Amphitheatre Dedicated to CBC’s Scottie Stephenson

Amphitheatre Dedicated to CBC’s Scottie Stephenson

Scottie Stephenson
Scottie Stephenson
1921-2002
Scottie Stephenson Amphitheatre
Capitol Broadcasting Company, along with the City of Raleigh, dedicated the Raleigh Little Theatre’s Amphitheatre to Scottie Stephenson.

In the two years since the death of long-time employee Scottie Stephenson, her reserved parking space at Capitol Broadcasting Company has remained marked and empty as a reminder of her legacy. Now CBC has created a permanent tribute to her memory in the City of Raleigh with the dedication of the Louise “Scottie” Stephenson Amphitheatre at the Raleigh Little Theatre.

Porta Vallas
Many of Stephenson’s friends attended the event, including long-time pal Porta Vallas.
Crowd
A large crowd showed up for the dedication and the evening’s theatrical performance.
Alice Ritter & Scott Reid
Stephenson’s niece Alice Ritter (left) & nephew Scott Reid took part in the ceremony.
David Crabtree
WRAL-TV Anchor David Crabtree emceed the event.
CBC employees
A myriad of CBC employees chatted about fond memories of Stephenson.
Bev Parker & Paul Pope
CBC’s Paul Pope (right) serves the martini cake to WRAL-TV’s Bev Parker.

On Thursday, June 24, 2004, a reception took place at 7pm in the Rose Garden behind the Raleigh Little Theatre and a dedication ceremony at 8pm in the adjoining amphitheatre. A performance of Smokey Joe’s Café followed, also dedicated to Stephenson.

CBC President & CEO Jim Goodmon spoke at the event, calling Stephenson the matriarch of Capitol Broadcasting. Only one-year-old when Stephenson came to work at WRAL-AM Radio in 1944, Goodmon said he never remembered a time without her being an integral part of the CBC stations.

Jazz Band
A jazz band featuring the daughter of another CBC legend, ‘Uncle’ Paul Montgomery, played at the reception.
Martini glasses
Martinis were Stephenson’s favorite drink, so martini glasses etched with “A Toast To Scottie” were distributed as favors.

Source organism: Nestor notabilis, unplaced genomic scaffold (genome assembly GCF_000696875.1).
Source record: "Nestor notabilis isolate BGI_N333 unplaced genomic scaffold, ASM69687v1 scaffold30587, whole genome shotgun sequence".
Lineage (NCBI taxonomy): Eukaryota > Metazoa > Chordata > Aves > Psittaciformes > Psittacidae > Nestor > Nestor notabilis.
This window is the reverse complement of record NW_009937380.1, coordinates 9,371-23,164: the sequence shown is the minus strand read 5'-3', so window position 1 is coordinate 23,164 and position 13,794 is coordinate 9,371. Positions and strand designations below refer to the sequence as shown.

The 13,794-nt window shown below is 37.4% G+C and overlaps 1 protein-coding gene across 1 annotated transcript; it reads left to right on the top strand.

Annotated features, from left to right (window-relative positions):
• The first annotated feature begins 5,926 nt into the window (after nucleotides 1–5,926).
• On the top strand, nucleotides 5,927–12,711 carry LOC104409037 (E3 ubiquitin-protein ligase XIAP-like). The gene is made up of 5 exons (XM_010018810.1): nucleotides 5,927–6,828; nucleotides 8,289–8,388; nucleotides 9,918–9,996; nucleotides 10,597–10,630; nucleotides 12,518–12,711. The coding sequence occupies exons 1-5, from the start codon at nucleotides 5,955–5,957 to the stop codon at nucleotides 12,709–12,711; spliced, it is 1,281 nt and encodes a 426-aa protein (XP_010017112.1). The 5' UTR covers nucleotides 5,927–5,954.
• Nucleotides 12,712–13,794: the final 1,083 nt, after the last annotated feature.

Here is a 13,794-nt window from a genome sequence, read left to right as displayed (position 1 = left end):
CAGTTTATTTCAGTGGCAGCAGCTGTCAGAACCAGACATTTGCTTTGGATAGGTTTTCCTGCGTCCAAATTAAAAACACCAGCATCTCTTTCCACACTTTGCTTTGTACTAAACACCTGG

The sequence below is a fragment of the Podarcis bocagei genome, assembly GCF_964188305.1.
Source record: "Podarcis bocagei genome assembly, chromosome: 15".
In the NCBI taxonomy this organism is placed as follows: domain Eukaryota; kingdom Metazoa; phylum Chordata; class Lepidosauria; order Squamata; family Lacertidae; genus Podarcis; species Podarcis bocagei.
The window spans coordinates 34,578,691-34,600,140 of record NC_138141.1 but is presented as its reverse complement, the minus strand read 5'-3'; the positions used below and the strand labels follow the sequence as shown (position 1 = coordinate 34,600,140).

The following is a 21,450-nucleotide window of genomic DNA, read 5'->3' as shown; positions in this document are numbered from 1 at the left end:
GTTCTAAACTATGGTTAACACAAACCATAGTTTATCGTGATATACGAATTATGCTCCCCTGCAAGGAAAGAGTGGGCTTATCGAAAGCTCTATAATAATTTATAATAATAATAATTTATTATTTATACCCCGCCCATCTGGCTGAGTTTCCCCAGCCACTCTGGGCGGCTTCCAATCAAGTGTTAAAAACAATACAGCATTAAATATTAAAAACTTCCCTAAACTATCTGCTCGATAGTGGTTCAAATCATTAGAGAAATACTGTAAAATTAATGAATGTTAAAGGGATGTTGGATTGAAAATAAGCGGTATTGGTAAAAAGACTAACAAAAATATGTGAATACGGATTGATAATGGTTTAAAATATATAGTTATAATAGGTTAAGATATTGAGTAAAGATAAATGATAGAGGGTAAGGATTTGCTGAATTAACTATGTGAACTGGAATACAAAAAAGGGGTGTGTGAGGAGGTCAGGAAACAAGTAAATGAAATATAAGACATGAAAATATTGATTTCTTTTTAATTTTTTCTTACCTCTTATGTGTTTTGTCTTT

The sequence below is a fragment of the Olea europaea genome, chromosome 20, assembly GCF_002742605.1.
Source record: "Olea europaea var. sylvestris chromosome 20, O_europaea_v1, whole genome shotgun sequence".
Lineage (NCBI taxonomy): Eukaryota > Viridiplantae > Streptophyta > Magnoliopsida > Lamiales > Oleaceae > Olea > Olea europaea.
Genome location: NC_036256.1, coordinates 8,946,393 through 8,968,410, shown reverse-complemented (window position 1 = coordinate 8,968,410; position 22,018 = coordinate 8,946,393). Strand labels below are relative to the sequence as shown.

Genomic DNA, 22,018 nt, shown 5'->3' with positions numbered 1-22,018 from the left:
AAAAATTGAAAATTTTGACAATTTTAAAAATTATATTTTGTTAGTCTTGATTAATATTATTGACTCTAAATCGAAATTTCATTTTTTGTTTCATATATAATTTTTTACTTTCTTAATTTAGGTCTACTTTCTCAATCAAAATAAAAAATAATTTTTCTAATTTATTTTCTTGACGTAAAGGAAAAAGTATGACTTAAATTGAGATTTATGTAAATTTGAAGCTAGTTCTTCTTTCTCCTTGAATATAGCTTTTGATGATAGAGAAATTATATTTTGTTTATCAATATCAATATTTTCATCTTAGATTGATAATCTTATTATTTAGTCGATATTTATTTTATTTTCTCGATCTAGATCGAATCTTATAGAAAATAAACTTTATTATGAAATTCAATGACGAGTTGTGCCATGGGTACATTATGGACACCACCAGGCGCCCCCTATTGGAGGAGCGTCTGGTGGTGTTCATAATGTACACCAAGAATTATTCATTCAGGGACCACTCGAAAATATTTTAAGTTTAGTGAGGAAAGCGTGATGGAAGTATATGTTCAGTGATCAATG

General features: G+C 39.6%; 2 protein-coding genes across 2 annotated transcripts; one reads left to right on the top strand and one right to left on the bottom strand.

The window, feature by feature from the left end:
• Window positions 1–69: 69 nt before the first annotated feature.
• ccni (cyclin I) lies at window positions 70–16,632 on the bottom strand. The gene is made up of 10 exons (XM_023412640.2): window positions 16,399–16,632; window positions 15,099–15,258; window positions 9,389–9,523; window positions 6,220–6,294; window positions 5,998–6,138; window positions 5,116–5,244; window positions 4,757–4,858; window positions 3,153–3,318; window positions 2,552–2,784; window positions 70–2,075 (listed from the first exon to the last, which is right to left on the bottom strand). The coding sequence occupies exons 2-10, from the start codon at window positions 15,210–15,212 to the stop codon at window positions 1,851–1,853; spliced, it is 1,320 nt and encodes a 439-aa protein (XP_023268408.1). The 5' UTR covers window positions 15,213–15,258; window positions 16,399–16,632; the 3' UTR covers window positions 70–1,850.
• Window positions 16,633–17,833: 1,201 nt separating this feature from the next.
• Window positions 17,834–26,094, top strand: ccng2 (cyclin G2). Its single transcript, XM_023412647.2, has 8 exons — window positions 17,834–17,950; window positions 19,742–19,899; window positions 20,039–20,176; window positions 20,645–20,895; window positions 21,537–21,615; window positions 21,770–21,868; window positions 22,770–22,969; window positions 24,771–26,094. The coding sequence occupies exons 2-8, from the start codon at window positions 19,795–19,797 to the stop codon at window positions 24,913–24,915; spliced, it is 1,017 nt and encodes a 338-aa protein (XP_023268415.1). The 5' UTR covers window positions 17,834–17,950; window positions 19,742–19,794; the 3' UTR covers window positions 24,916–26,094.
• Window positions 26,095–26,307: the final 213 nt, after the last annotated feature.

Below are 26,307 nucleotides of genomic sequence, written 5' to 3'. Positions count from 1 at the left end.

Jim Goodmon
CBC President & CEO Jim Goodmon spoke of his fondness for Stephenson.
Mayor Charles Meeker
Raleigh Mayor Charles Meeker helped dedicate the amphitheatre to Stephenson.
David Crabtree & Scott Reid
WRAL’s David Crabtree (far left) chats with Stephenson’s nephew Scott Reid (left) and other friends at the reception.
Vicki & Mike Murray & Angela Francioni
CBC’s Vicki Murray (l to r), her husband Mike & CBC’s Angela Francioni toasted to their dear friend & colleague.

Goodmon also lamented that Stephenson had been responsible for filing all CBC documents with the Federal Communications Commission. Several CBC stations are up for renewal this year, and he said that further reminded him of our loss.

WRAL-TV Anchor David Crabtree emceed the event, presenting an apt simile for the evening. He said that it was fitting to have a plaque honoring Stephenson set in a boulder because she was the rock at the foundation of CBC and its many divisions.

flowers
A flower arrangement worthy of Stephenson’s good taste decorated the buffet.
"Scottie"
David Crabtree remarked that Stephenson always began phone calls with “This Is Scottie,” her trademark hello.
Speakers
Jim Goodmon (l to r), Keith Kapp & Charles Meeker wait backstage.
Tent
Tents dotted the Rose Garden, providing shelter from the heat during the reception.

Many guests attended to pay tribute to Stephenson, co-workers who retired while she stayed on at CBC for 58 years, as well as community members. Several of her family members attended, including her CBC family and her friends at Springmoor. They all shared fond memories of Stephenson during the event.

WRAL-TV prepared a tribute to Stephenson for the evening news. To view the video, click here.

Raleigh Mayor Charles Meeker and Raleigh Little Theatre Board President Keith Kapp both spoke at the dedication as well, honoring the woman who contributed so much to the Triangle in her 80 years.

Stephenson worked at CBC for 58 years, longer than any employee including founder A.J. Fletcher. She served as Corporate Secretary for 49 of those years, until her death in 2002.

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